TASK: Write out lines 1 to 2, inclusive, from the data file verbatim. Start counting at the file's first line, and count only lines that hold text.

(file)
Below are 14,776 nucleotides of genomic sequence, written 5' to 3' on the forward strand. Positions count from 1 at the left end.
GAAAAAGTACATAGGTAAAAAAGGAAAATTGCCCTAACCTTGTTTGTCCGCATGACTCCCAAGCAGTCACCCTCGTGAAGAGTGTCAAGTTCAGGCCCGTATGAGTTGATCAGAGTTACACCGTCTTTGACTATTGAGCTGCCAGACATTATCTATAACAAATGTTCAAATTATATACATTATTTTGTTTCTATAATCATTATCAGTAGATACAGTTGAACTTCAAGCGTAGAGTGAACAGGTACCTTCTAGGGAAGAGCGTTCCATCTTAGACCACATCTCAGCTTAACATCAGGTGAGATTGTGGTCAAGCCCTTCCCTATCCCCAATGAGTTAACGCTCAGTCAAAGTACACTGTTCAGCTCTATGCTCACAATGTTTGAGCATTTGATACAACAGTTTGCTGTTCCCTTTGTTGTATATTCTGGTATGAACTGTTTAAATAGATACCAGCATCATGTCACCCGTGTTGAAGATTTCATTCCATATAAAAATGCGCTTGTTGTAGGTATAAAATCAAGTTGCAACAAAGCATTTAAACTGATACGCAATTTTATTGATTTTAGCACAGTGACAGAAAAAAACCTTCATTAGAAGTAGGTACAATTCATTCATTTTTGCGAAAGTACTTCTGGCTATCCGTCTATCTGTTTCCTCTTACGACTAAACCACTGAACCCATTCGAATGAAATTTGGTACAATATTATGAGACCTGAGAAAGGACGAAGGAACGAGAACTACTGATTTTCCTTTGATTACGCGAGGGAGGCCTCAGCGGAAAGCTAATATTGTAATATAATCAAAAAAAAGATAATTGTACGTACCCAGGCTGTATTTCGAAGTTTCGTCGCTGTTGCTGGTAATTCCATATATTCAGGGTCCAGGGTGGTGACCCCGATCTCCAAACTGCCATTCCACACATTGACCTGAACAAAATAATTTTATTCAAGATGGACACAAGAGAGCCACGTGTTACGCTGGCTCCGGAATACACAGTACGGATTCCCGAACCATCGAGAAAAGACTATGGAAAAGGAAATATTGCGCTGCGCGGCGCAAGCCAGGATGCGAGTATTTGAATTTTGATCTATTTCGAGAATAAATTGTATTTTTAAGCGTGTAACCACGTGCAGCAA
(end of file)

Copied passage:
Below are 14,776 nucleotides of genomic sequence, written 5' to 3' on the forward strand. Positions count from 1 at the left end.
GAAAAAGTACATAGGTAAAAAAGGAAAATTGCCCTAACCTTGTTTGTCCGCATGACTCCCAAGCAGTCACCCTCGTGAAGAGTGTCAAGTTCAGGCCCGTATGAGTTGATCAGAGTTACACCGTCTTTGACTATTGAGCTGCCAGACATTATCTATAACAAATGTTCAAATTATATACATTATTTTGTTTCTATAATCATTATCAGTAGATACAGTTGAACTTCAAGCGTAGAGTGAACAGGTACCTTCTAGGGAAGAGCGTTCCATCTTAGACCACATCTCAGCTTAACATCAGGTGAGATTGTGGTCAAGCCCTTCCCTATCCCCAATGAGTTAACGCTCAGTCAAAGTACACTGTTCAGCTCTATGCTCACAATGTTTGAGCATTTGATACAACAGTTTGCTGTTCCCTTTGTTGTATATTCTGGTATGAACTGTTTAAATAGATACCAGCATCATGTCACCCGTGTTGAAGATTTCATTCCATATAAAAATGCGCTTGTTGTAGGTATAAAATCAAGTTGCAACAAAGCATTTAAACTGATACGCAATTTTATTGATTTTAGCACAGTGACAGAAAAAAACCTTCATTAGAAGTAGGTACAATTCATTCATTTTTGCGAAAGTACTTCTGGCTATCCGTCTATCTGTTTCCTCTTACGACTAAACCACTGAACCCATTCGAATGAAATTTGGTACAATATTATGAGACCTGAGAAAGGACGAAGGAACGAGAACTACTGATTTTCCTTTGATTACGCGAGGGAGGCCTCAGCGGAAAGCTAATATTGTAATATAATCAAAAAAAAGATAATTGTACGTACCCAGGCTGTATTTCGAAGTTTCGTCGCTGTTGCTGGTAATTCCATATATTCAGGGTCCAGGGTGGTGACCCCGATCTCCAAACTGCCATTCCACACATTGACCTGAACAAAATAATTTTATTCAAGATGGACACAAGAGAGCCACGTGTTACGCTGGCTCCGGAATACACAGTACGGATTCCCGAACCATCGAGAAAAGACTATGGAAAAGGAAATATTGCGCTGCGCGGCGCAAGCCAGGATGCGAGTATTTGAATTTTGATCTATTTCGAGAATAAATTGTATTTTTAAGCGTGTAACCACGTGCAGCAA